[Marxism] Wrapping up a three-month visit to Cuba

Walter Lippmann walterlx at earthlink.net
Thu Jan 5 14:59:59 MST 2006

After three months here in Cuba, I'll be returning to Los Angeles next week.

I've been privileged and fortunate to spend yet another extended period in a
society without commercial advertizing, billboards selling commodities, and
many of the other things which are part and parcel of capitalist living
Though I haven't travelled widely, from everything I've read, Cuba is quite
unique in that it's both largely (though not entirely) devoid of
Naturally many individuals have consumerist wishes, a few of whom are able
have their wishes granted, even here in Cuba, but on the whole there's very
little in the way of consumerism here. And yet it's a place where people
fun in the face of the travils of daily living. 

It seems a good time to assemble a few notes on some of the things I've been
seeing and hearing before returning to Los Angeles, California. These are in
no definite order of significance, but I hope readers will find these of use
to keep track of and to understand Cuba's revolutionary process and some of
the ways Cuba is relating to the world and the world relating to Cuba as is
reflected in the media of this country.

Earlier this week I returned to Havana after spending four days in rural
in the sugar central city of Bartolome Maso in Granma Province. I've been in
Maso several previous times at this time of year. It remains a quiet place
the sugar harvest isn't set to begin until later this month. Maso is one of
the cities and centrals where sugar production continues in a factory which
remains active, though of course just during the harvest. Driving around the
area you continue to see large sugar fields, as well as bananas and other
agricultural commodities being grown. This year one new development was the
new organoponico market set up right across the street from the sugar mill.
Prices seem cheaper there with lettuce being sold for one peso per head and
mandarin oranges for 70 centavos per pound. I could be mistaken about this
I like salad more than most Cuban friends I know, but it seems there is a
interest in salads in the country I'm seeing more Cubans eating salads then
the past. Public education here encourages such developments, along with the
big push for urban agriculture in the country. Indeed, right adjacent (just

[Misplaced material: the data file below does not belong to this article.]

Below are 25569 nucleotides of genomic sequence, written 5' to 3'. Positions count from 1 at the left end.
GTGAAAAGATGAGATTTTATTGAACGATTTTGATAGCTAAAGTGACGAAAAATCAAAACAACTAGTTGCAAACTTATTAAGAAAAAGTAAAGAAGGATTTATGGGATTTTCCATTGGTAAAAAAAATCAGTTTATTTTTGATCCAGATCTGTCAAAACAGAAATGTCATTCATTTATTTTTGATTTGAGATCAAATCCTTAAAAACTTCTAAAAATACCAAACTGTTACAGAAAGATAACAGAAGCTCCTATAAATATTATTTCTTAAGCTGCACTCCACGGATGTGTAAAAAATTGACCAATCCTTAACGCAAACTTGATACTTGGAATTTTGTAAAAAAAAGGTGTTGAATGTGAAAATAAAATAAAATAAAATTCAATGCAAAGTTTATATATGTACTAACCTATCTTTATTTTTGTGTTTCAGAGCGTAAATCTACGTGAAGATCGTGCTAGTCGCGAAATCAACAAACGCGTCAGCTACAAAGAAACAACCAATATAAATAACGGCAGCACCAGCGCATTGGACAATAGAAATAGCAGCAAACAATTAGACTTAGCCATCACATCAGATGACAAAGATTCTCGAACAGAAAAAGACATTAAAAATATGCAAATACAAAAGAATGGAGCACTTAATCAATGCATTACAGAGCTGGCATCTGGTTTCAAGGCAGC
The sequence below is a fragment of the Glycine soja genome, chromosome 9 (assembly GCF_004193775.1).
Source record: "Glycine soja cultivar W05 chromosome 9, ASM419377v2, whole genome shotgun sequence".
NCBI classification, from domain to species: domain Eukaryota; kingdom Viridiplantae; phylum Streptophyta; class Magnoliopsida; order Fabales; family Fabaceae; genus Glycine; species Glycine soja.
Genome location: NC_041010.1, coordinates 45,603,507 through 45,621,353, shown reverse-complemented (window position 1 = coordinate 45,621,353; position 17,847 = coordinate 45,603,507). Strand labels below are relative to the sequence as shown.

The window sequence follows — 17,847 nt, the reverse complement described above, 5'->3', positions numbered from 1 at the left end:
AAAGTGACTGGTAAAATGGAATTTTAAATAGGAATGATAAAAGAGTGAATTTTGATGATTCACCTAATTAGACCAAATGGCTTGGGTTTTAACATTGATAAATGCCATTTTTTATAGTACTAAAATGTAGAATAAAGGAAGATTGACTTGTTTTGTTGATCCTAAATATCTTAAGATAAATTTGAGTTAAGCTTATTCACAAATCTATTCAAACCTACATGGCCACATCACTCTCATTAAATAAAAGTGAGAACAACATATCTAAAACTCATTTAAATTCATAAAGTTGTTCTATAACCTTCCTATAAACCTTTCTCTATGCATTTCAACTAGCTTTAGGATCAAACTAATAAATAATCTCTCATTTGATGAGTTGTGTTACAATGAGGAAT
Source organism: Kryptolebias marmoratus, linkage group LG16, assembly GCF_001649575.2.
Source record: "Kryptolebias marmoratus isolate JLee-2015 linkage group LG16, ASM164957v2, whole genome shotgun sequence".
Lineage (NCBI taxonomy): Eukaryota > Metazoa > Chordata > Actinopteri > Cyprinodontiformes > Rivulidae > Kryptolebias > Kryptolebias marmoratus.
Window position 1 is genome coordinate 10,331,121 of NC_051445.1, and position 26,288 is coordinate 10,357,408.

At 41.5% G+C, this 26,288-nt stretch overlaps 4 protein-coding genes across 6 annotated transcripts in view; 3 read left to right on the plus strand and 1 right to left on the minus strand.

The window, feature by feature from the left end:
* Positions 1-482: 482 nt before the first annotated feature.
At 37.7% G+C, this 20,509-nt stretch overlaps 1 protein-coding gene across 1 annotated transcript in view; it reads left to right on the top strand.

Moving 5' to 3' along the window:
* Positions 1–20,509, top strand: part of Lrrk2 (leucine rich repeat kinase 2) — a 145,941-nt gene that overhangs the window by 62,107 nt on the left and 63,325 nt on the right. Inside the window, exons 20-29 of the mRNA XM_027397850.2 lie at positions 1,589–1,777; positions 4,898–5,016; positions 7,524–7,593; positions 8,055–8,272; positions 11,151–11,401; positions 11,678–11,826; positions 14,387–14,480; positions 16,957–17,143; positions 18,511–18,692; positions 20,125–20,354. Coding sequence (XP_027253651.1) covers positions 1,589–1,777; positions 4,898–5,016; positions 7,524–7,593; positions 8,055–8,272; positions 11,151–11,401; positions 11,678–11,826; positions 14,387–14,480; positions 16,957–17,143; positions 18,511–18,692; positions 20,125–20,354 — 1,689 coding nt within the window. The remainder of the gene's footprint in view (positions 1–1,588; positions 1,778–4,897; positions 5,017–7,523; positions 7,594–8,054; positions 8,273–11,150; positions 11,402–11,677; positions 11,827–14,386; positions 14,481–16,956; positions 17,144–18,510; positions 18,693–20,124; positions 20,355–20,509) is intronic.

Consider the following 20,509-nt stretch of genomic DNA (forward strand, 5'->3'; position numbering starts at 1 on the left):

single block away) from the Plaza of the Revolution where many of the main
adminstrative buildings of the government are you can find a large field
lots of fresh vegetables being grown. They've really blossomed forth since
arrival on April 7 when it seemed there were nearly no green vegetables in
markets here. In Bartolome Maso the urban agriculture is practiced right in
the center of the city, across another street from the sugar mill.
I saw no particular changes in Bartolome Maso, except for the replacement of
incandescent light bulbs by the compact flourescent type, a step in the big
energy conservation process here. All over the country social workers are
coming out to people's homes and replacing the incandescent bulbs. I haven't
seen many of them in the stores and don't know now how they'll be replaced
when they go out, or when they break as some certainly will, but reports in
the Cuban media speak of hundreds of thousands of bulbs being replaced and 
I've heard less about blackouts, though they continue to take place here.

Taking the bus across the country is a lot cheaper than renting a car which
I've done in the past. Of course, it can be less comfortable but you don't
have to do the driving. Eating options on the way out were rather limited
and on the way back it seemed none of the bus stops we stopped at had any
food for sale. At one bus stop along the way there was a sign over one of
the offices saying "We do not defraud our Commander-in-Chief", reflecting
the new public discussion of corruption here in Cuba. Since Fidel Castro's
major discussion of corruption, where he made it plain that the existence
of the revolution can not be assumed to be guaranteed, there's been lots of
discussion of this deep problem in the Cuban media, and among the population
generally, from what I'm hearing and seeing. And, of course, discussion goes
beyong the specific cases and situations such as the theft of gasoline and
the wasting of electricity through old-style technologies like incandescent
bulbs and ancient refrigerators, but to man other areas in public life. We
will be presenting more of this information as it comes out, and others as
we review and revise translations to English from the Cuban media. Cuba's
had a few genuine scandals on its hands which, though reported here in the
Cuban media, haven't as yet caught the attention of the international media,
even though it's always out to find fault and difficulties in this country.

Today I took a look through one of the larger department stores here in
LA EPOCA in Central Havana, on Galiano and Neptuno. It's a four-story high
structure with another level in the basement. This place was completely
packed with people, indeed they were lined up, at 11:00 in the morning with
people who were coming to spend money on housewares, cosmetics, clothing
televisions, refrigerators and much more. The basement includes a modest-